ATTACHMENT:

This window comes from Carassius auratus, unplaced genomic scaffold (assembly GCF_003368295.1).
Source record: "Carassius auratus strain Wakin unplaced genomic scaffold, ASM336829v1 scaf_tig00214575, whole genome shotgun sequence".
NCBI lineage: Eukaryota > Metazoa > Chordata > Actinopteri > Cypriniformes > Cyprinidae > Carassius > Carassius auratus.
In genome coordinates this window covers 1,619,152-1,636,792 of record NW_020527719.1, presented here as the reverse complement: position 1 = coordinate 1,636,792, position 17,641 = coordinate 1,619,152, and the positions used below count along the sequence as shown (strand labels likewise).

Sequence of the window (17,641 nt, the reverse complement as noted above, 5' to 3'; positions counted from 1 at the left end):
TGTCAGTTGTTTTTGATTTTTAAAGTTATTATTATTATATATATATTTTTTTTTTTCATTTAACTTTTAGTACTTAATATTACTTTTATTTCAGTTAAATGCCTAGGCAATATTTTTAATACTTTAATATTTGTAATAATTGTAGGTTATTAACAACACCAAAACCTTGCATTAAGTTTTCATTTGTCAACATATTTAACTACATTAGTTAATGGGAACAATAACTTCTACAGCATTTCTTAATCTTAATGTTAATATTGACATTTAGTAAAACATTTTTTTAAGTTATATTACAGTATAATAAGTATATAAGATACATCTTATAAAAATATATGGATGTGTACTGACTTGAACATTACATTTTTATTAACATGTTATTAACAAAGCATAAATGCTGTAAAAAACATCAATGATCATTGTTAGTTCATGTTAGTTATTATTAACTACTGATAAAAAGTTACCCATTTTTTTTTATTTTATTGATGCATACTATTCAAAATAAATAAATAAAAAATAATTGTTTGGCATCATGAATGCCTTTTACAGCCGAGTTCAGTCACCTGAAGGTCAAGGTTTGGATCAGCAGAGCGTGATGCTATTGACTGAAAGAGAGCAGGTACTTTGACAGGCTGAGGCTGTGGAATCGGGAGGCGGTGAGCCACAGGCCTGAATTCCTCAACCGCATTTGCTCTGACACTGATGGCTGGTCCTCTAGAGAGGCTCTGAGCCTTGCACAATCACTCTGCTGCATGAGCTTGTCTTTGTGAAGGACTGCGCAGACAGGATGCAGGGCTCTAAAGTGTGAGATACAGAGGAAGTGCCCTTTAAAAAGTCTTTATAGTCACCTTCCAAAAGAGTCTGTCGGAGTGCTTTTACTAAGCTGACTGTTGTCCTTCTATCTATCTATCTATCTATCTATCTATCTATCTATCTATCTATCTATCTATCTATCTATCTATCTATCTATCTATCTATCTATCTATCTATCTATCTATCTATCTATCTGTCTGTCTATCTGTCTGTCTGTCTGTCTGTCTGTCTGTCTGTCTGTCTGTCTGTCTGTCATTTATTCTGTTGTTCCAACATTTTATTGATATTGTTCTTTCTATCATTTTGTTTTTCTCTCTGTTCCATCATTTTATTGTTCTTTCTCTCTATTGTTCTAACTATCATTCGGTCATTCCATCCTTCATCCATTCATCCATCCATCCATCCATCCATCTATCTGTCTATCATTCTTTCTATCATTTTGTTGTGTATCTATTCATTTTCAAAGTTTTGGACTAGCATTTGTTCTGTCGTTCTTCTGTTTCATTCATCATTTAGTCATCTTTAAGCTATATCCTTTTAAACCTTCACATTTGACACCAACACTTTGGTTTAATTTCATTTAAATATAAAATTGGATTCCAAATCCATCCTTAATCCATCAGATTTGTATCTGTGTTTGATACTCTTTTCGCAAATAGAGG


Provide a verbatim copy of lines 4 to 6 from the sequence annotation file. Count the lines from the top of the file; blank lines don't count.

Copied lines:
In genome coordinates this window covers 1,619,152-1,636,792 of record NW_020527719.1, presented here as the reverse complement: position 1 = coordinate 1,636,792, position 17,641 = coordinate 1,619,152, and the positions used below count along the sequence as shown (strand labels likewise).

Sequence of the window (17,641 nt, the reverse complement as noted above, 5' to 3'; positions counted from 1 at the left end):
TGTCAGTTGTTTTTGATTTTTAAAGTTATTATTATTATATATATATTTTTTTTTTTCATTTAACTTTTAGTACTTAATATTACTTTTATTTCAGTTAAATGCCTAGGCAATATTTTTAATACTTTAATATTTGTAATAATTGTAGGTTATTAACAACACCAAAACCTTGCATTAAGTTTTCATTTGTCAACATATTTAACTACATTAGTTAATGGGAACAATAACTTCTACAGCATTTCTTAATCTTAATGTTAATATTGACATTTAGTAAAACATTTTTTTAAGTTATATTACAGTATAATAAGTATATAAGATACATCTTATAAAAATATATGGATGTGTACTGACTTGAACATTACATTTTTATTAACATGTTATTAACAAAGCATAAATGCTGTAAAAAACATCAATGATCATTGTTAGTTCATGTTAGTTATTATTAACTACTGATAAAAAGTTACCCATTTTTTTTTATTTTATTGATGCATACTATTCAAAATAAATAAATAAAAAATAATTGTTTGGCATCATGAATGCCTTTTACAGCCGAGTTCAGTCACCTGAAGGTCAAGGTTTGGATCAGCAGAGCGTGATGCTATTGACTGAAAGAGAGCAGGTACTTTGACAGGCTGAGGCTGTGGAATCGGGAGGCGGTGAGCCACAGGCCTGAATTCCTCAACCGCATTTGCTCTGACACTGATGGCTGGTCCTCTAGAGAGGCTCTGAGCCTTGCACAATCACTCTGCTGCATGAGCTTGTCTTTGTGAAGGACTGCGCAGACAGGATGCAGGGCTCTAAAGTGTGAGATACAGAGGAAGTGCCCTTTAAAAAGTCTTTATAGTCACCTTCCAAAAGAGTCTGTCGGAGTGCTTTTACTAAGCTGACTGTTGTCCTTCTATCTATCTATCTATCTATCTATCTATCTATCTATCTATCTATCTATCTATCTATCTATCTATCTATCTATCTATCTATCTATCTATCTATCTATCTATCTATCTATCTGTCTGTCTATCTGTCTGTCTGTCTGTCTGTCTGTCTGTCTGTCTGTCTGTCTGTCTGTCATTTATTCTGTTGTTCCAACATTTTATTGATATTGTTCTTTCTATCATTTTGTTTTTCTCTCTGTTCCATCATTTTATTGTTCTTTCTCTCTATTGTTCTAACTATCATTCGGTCATTCCATCCTTCATCCATTCATCCATCCATCCATCCATCCATCTATCTGTCTATCATTCTTTCTATCATTTTGTTGTGTATCTATTCATTTTCAAAGTTTTGGACTAGCATTTGTTCTGTCGTTCTTCTGTTTCATTCATCATTTAGTCATCTTTAAGCTATATCCTTTTAAACCTTCACATTTGACACCAACACTTTGGTTTAATTTCATTTAAATATAAAATTGGATTCCAAATCCATCCTTAATCCATCAGATTTGTATCTGTGTTTGATACTCTTTTCGCAAATAGAGG